The state’s months-long positive trend in the fight against rapid COVID-19 spread has started to fray at the edges in recent weeks as the rate of new cases has ticked upward. Positive testing rates are nowhere near the 20 to 30 percent observed during the worst of the outbreak this spring, but they have inched up from about 1.7 percent in mid-July to more than 2 percent at the start of August, raising worries among some health experts that Massachusetts may not be able to sustain its pace along the path toward a new normal.
Gov. Baker could follow through on last week’s hints that his administration may scale down allowable gathering sizes if public health metrics did not improve. New Jersey Gov. Phil Murphy took a similar step Monday, albeit his state’s new limits mirror the existing ones in Massachusetts.
A top Baker official made clear over the weekend that many larger events that were common before the pandemic, particularly fans at sporting events and most live entertainment, are unlikely to return until there is a “medical breakthrough.”
After a few days where case counts were approaching or above 300, the Department of Public Health on Monday reported 165 new test-confirmed cases of COVID-19 and 10 new deaths. The 165 new cases came from tests of 12,278 new individuals, for a positive rate of about 1.3 percent.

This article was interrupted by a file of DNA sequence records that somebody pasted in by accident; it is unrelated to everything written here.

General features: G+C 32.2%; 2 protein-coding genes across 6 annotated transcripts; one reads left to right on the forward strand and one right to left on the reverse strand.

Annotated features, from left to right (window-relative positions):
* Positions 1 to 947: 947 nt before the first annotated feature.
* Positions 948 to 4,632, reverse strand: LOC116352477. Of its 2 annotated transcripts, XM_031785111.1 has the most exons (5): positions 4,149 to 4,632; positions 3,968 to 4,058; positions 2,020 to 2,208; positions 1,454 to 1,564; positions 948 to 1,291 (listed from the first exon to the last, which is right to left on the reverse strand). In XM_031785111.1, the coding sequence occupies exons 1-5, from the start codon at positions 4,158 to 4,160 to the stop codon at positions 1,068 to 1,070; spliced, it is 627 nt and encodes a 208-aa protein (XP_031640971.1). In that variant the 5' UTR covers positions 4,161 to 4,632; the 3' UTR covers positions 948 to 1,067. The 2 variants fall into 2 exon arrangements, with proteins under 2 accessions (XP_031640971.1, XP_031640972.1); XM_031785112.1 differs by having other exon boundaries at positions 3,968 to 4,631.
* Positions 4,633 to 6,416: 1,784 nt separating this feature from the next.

Monday’s report showed a seven-day weighted average positive rate of 2.1 percent on July 30 and 31, and 2 percent on Aug. 1 and 2. That’s up from a low on 1.7 percent from July 11 through 14. Sunday’s report had shown a positive rate of 2.2 percent on Aug. 1.
The department adds testing information for previous days as it comes in, with some reporting lags from laboratories. The number of COVID-19 hospitalizations was at 375 in Monday’s report, down 31 from the prior day, with 64 patients in intensive care and 24 intubated.
South Boston Pop-up Testing – The next Boston neighborhood to get a rotating pop-up Covid testing site will be South Boston, Mayor Martin Walsh announced Monday. Tests will be available for free on a walk-up basis from Tues., Aug. 4, to Sat., Aug. 15, at Moakley Park, part of a partnership with the East Boston Neighborhood Health Center.
City officials have offered rotating pop-up testing locations to help residents in different neighborhoods access the resource, and the program comes to South Boston after previous runs in Roxbury and Allston. Both symptomatic and asymptomatic residents can get tested at no charge, though city officials encouraged pre-registration by calling 617-568-4500 to speed up the process. Covid testing is also available at more than 20 other locations in Boston.
Katie Lannan of State House News Service contributed to this report.